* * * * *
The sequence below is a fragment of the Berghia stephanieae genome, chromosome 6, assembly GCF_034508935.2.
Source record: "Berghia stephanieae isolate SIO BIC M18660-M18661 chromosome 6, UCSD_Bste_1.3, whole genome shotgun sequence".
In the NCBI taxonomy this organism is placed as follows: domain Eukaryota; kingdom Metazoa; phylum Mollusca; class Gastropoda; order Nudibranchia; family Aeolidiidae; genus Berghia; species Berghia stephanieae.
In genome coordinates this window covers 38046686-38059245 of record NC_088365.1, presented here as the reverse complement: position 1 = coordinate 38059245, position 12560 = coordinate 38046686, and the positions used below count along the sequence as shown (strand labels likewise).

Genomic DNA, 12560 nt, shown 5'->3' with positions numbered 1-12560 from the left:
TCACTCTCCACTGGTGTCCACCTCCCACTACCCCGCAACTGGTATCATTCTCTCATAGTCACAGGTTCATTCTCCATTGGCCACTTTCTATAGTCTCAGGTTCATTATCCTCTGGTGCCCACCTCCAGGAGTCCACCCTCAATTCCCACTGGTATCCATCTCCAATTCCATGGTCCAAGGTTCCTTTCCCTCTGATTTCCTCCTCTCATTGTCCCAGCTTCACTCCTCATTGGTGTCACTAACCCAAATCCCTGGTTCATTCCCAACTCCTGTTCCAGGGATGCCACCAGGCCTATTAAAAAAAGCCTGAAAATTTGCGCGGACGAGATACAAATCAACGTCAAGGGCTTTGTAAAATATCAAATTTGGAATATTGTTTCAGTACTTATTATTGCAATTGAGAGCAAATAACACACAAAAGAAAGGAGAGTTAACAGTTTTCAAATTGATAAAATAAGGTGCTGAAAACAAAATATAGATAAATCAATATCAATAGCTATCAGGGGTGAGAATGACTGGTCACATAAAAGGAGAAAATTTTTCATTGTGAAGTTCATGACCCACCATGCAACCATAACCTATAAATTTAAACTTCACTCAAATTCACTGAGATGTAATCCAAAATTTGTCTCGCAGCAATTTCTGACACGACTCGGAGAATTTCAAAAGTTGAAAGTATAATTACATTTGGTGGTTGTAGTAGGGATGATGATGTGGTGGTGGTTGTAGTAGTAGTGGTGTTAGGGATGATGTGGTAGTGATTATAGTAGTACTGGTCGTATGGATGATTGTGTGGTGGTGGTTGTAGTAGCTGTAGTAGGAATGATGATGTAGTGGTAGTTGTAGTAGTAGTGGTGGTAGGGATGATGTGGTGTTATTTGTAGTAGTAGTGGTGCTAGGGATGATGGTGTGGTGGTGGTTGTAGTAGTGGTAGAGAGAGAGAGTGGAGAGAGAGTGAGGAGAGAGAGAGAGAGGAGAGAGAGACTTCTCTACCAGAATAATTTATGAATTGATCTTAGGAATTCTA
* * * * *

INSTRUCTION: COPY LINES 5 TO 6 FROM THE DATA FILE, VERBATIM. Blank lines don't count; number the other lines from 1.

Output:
Genomic DNA, 12560 nt, shown 5'->3' with positions numbered 1-12560 from the left:
TCACTCTCCACTGGTGTCCACCTCCCACTACCCCGCAACTGGTATCATTCTCTCATAGTCACAGGTTCATTCTCCATTGGCCACTTTCTATAGTCTCAGGTTCATTATCCTCTGGTGCCCACCTCCAGGAGTCCACCCTCAATTCCCACTGGTATCCATCTCCAATTCCATGGTCCAAGGTTCCTTTCCCTCTGATTTCCTCCTCTCATTGTCCCAGCTTCACTCCTCATTGGTGTCACTAACCCAAATCCCTGGTTCATTCCCAACTCCTGTTCCAGGGATGCCACCAGGCCTATTAAAAAAAGCCTGAAAATTTGCGCGGACGAGATACAAATCAACGTCAAGGGCTTTGTAAAATATCAAATTTGGAATATTGTTTCAGTACTTATTATTGCAATTGAGAGCAAATAACACACAAAAGAAAGGAGAGTTAACAGTTTTCAAATTGATAAAATAAGGTGCTGAAAACAAAATATAGATAAATCAATATCAATAGCTATCAGGGGTGAGAATGACTGGTCACATAAAAGGAGAAAATTTTTCATTGTGAAGTTCATGACCCACCATGCAACCATAACCTATAAATTTAAACTTCACTCAAATTCACTGAGATGTAATCCAAAATTTGTCTCGCAGCAATTTCTGACACGACTCGGAGAATTTCAAAAGTTGAAAGTATAATTACATTTGGTGGTTGTAGTAGGGATGATGATGTGGTGGTGGTTGTAGTAGTAGTGGTGTTAGGGATGATGTGGTAGTGATTATAGTAGTACTGGTCGTATGGATGATTGTGTGGTGGTGGTTGTAGTAGCTGTAGTAGGAATGATGATGTAGTGGTAGTTGTAGTAGTAGTGGTGGTAGGGATGATGTGGTGTTATTTGTAGTAGTAGTGGTGCTAGGGATGATGGTGTGGTGGTGGTTGTAGTAGTGGTAGAGAGAGAGAGTGGAGAGAGAGTGAGGAGAGAGAGAGAGAGGAGAGAGAGACTTCTCTACCAGAATAATTTATGAATTGATCTTAGGAATTCTA